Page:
As awful as this may sound, every once and a while I get jealous of people who’ve become paraplegics and quadriplegics (‘plegics from here on in -- it’s less cumbersome to say and a whole lot easier to type) as the result of a spinal cord injury (SCI).
I’ll take a short pause here so those readers who feel the need to do so can express their disbelief and outrage that anyone would ever say such a thing before they (hopefully) continue reading.
It isn’t easy for anyone to deal with spinal cord damage, paralysis, and all of the garbage that comes with it. However, from where I sit, becoming a ‘plegic in the blink of an eye seems to have some distinct advantages over ’plegia that comes on incrementally as the result of a progressive, degenerative condition.
Advantage #1: The Possibility to Grieve and Move On
Everyone who acquires a serious disability will, at some point, go through the process of mourning what they have lost. When that disability happens in a heart beat, there exists the possibility to grieve the loss, come to accept it (even if that acceptance is uneasy), and get on with the business of living your life. This does not happen with everyone, nor does it necessarily happen quickly, but generally you only go through the grief process once.
With a degenerative condition, each new loss can start the grieving process anew. Just when you’ve finally come to accept the reality that you’ve lost your ability to walk and now need to use a wheelchair, you may find your hands have grown too weak to hold a pen, and it all begins again. When the changes occur in rapid succession, life can become one prolonged session of mourning.
Advantage #2: Things Can Always Get Better
While there are exceptions to the rule, most progressive conditions, as the name states, cause those who have them to go from their best to their worst. There may be plateaus of stability, and even time when you are able to recover some of what was lost in the last decline, but for the most part, it’s a downhill ride.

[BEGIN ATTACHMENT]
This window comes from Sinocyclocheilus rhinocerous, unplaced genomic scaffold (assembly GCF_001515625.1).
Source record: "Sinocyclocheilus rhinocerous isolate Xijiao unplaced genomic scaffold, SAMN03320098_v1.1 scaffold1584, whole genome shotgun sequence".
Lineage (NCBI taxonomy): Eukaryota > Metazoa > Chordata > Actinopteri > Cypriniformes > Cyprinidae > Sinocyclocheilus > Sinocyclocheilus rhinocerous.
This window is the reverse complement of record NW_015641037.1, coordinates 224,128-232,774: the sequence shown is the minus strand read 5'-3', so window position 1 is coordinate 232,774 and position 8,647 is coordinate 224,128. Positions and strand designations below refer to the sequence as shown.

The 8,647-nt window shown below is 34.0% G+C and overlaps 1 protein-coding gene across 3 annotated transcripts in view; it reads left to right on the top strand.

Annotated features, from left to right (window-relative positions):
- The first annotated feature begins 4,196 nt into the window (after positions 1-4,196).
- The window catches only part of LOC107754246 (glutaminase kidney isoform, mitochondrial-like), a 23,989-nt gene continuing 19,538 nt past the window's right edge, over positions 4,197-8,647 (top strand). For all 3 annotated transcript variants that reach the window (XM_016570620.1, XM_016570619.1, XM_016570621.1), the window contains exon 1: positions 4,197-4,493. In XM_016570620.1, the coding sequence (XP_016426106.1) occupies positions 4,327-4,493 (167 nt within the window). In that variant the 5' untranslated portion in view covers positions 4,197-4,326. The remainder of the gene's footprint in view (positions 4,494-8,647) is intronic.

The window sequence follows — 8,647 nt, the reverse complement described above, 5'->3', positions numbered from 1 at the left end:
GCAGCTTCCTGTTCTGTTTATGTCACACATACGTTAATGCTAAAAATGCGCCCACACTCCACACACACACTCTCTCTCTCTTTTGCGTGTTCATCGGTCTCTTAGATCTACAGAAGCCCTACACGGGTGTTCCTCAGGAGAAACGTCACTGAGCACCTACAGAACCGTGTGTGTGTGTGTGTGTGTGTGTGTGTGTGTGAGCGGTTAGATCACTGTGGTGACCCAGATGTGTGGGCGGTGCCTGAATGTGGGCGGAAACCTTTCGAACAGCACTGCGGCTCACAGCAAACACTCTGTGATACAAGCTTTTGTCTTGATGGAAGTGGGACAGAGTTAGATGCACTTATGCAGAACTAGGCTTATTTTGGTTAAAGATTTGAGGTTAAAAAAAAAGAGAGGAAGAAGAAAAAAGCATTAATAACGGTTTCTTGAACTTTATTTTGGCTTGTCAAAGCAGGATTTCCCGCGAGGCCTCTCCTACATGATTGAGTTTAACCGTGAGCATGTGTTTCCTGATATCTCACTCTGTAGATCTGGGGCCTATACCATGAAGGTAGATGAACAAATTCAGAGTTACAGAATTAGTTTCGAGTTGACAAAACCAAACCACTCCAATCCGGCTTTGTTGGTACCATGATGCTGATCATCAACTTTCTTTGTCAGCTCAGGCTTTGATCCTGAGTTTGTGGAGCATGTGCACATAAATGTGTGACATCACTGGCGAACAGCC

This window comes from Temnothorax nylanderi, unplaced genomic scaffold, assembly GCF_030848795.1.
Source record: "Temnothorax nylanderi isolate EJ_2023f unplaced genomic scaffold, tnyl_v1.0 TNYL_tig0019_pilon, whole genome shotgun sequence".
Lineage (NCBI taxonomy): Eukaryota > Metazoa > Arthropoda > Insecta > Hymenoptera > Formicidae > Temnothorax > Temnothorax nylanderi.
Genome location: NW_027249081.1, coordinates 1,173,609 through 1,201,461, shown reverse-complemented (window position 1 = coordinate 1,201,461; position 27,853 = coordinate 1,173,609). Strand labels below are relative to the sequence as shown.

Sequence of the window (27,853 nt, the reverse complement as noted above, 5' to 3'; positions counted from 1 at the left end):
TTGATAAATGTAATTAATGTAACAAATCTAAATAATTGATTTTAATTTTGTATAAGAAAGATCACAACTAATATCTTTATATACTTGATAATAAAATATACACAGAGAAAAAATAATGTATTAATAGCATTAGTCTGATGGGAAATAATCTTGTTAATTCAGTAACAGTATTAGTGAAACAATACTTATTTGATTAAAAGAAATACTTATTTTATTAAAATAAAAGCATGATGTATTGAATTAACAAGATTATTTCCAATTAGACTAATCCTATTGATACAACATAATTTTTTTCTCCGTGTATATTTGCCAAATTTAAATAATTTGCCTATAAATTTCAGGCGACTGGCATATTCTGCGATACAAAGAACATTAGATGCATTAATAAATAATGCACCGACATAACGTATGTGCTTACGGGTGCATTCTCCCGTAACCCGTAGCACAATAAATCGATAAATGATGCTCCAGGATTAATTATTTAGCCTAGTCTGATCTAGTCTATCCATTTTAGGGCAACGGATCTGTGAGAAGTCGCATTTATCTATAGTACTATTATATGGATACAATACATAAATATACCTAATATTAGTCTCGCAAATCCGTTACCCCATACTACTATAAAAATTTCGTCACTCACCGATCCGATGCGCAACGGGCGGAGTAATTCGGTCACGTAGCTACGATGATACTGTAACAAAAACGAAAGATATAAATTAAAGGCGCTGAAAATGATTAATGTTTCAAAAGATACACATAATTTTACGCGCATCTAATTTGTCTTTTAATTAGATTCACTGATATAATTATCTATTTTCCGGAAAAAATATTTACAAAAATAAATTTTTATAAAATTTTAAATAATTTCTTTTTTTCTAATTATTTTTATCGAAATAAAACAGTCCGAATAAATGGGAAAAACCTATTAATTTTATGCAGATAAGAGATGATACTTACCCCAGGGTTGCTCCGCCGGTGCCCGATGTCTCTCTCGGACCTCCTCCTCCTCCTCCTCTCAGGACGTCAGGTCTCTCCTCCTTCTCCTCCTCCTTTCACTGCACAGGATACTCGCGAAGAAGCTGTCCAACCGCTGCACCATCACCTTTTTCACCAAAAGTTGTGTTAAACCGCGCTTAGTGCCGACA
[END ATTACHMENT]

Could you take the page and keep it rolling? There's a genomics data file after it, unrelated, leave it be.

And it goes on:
With a SCI, you pretty much start off at your rock-bottom. There’s always the possibility that over time, as the swelling of the spinal cord abates and the body tries to heal itself, that part of what was lost will come back. Working hard at maximizing what you’ve got almost always results in improving your level of functionality, which brings us to…
Advantage #3: Going to Rehab (Not the Amy Winehouse kind)
Rehab is boot camp for crips. It’s an individually-tailored crash course designed by a team of multi-disciplinary experts in SCI (including but not limited to physiatrists, nurses, urologists, therapists, mental health professionals, and even other people with disabilities) that helps prepare the newly-injured to live as independently as possible. Using a variety of therapies (physical, occupational, recreational, social, etc.), rehab teaches people with SCI how to do the activities of every day life, with or without assistance -- getting dressed, going to the bathroom, cooking, cleaning, grooming/hygiene, getting in and out of your wheelchair. It’s about building strength, endurance, and coordination, and to maximizing functional recovery, all under the guidance and direction of experts who know what you need to do, and work with you (and on you) to get ‘er done.
The vast majority of people who come into their ’plegia a little bit at a time, over a long period of time, never get the benefit of intensive rehab services. As a result, most of us end up just making it up, and making do, as we go along. We fend for ourselves, without the advice and guidance of professionals knowledgeable about SCI because we don’t know who those experts are or how to find them. Fortunately, the Internet has made it easier to find answers to our questions, but it’s a poor substitute for having direct access to a multi-disciplinary team of experts during the earliest onset of your ‘plegia and all of the challenges it brings.
I realize, of course, that seeing all these advantages isn’t really an attack by the green-eyed monster -- it’s buying into the a fantasy that the grass is always greener. I’m sure that somewhere out there is a quad survivor of an auto accident with her own list of reasons why becoming a ‘plegic in stages would be a lot better than waking up paralyzed.
The truth is that every ‘plegic, regardless of how we became that way, faces the same challenges: making -- and keeping -- ourselves as independent as possible; dealing with the “perks” of SCI/D (injury/damage) like central pain, bowel and bladder management, and spasticity; and living the life we want to live in a world that’s not always as accessible as we need it to be.
Truth be told, I’m actually quite okay with how my life’s played out. Of course there are rough patches (some rougher than another), but I always manage to get through them. I just need to stay focused on making the most of the time I have between the declines. If I can do that, I’ll be a lot less inclined to wonder if my life would be better on the other side of the fence.